Although the 1983 session was considered a good one from the progressive point of view, there were several areas where little or no success was achieved. Issues like collective bargaining and state employees' pay raises couldn't even get out of committee. Equitable distribution of property, a top women's priority, was stymied at the last minute. Environmentalists basically held the line where they could, and labor split over an important workplace safety issue.

Under these circumstances, some network participants were more disappointed than others in at least some aspects of the session. If they continue to see no progress on their issues, their enthusiasm for networking might diminish.

In the meantime, the network is constantly expanding. Thousands of people participated in the utility campaign, again coordinated through a coalition of progressive groups. Statewide hearings, call-in and write-in campaigns, and activities at the legislature exposed many of these people to the political process for the first time.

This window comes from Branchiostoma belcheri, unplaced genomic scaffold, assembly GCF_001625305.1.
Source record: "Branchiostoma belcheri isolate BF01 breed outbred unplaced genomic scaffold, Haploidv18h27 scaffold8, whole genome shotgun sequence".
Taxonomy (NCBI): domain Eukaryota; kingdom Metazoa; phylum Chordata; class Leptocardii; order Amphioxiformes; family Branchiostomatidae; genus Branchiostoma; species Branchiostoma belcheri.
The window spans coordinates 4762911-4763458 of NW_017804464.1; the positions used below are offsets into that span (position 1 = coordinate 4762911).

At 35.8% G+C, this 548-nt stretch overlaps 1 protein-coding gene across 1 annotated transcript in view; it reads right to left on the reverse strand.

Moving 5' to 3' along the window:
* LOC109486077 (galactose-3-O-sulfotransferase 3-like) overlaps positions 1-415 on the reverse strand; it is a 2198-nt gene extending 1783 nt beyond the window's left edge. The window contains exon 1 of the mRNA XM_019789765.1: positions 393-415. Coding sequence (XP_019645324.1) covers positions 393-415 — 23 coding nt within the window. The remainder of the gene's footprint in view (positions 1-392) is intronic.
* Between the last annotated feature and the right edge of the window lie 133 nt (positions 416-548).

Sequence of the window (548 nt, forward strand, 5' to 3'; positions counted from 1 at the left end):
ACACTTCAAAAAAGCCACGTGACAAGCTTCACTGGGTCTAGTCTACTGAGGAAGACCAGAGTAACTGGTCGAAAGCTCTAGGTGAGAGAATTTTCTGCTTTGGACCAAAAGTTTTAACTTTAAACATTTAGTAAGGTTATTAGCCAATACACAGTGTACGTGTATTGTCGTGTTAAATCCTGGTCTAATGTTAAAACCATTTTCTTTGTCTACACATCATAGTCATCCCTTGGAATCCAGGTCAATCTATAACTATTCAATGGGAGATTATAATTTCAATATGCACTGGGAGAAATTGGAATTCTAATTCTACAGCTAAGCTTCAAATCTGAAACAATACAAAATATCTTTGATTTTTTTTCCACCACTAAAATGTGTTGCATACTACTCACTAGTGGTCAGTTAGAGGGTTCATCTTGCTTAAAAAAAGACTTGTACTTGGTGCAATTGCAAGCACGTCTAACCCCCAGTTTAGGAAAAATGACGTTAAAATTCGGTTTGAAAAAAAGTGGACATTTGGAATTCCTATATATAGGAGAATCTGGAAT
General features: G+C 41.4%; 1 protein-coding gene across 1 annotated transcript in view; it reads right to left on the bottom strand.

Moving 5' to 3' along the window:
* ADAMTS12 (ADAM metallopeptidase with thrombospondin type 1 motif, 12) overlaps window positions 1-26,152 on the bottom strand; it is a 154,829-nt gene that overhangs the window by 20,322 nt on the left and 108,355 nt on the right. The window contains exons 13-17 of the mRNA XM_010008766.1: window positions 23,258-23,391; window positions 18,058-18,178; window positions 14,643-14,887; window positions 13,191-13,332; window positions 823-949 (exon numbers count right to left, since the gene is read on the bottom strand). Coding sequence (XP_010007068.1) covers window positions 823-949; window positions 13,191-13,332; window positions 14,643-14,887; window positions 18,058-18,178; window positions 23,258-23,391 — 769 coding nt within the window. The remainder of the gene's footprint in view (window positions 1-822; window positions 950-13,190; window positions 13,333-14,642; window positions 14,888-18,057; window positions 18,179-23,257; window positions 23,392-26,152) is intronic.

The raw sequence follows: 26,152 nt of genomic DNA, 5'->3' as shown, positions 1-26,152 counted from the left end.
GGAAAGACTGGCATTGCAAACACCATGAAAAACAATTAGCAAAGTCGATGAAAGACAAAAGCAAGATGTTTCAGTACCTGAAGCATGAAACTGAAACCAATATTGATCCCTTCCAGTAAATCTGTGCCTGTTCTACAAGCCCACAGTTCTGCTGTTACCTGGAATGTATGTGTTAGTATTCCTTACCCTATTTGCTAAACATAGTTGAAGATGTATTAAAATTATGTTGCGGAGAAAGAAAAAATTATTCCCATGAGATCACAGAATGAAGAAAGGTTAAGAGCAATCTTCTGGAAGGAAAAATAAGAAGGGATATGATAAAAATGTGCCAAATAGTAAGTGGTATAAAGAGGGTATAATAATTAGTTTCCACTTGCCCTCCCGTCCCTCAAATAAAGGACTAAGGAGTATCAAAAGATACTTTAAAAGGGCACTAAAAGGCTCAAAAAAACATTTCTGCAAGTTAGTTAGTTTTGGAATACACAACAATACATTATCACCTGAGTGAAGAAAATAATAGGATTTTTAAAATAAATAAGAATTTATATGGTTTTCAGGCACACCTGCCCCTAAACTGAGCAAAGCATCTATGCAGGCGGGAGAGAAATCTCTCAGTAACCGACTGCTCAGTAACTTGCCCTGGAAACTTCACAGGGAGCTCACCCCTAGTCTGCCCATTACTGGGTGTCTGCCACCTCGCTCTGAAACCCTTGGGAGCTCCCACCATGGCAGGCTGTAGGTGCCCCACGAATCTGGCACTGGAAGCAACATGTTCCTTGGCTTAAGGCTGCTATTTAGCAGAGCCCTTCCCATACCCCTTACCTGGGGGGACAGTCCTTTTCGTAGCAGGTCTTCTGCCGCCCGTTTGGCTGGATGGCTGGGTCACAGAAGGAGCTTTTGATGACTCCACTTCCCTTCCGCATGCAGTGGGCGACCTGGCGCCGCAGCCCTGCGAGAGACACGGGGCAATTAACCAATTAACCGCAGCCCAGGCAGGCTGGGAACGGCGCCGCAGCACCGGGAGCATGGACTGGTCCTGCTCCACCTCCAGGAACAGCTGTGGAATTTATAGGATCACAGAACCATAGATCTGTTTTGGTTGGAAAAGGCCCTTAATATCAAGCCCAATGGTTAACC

Issue-oriented campaigns are bringing "a lot of individuals into the political process who otherwise were not involved," observes Robert Nelson, part of the progressive State Senate leadership. "They don't like politics and politicians, but they like a particular issue, and they're willing to go out and work for that issue. And in the process, they rub elbows with people in other interest groups and learn about other issues." Once involved, many of them have stayed involved.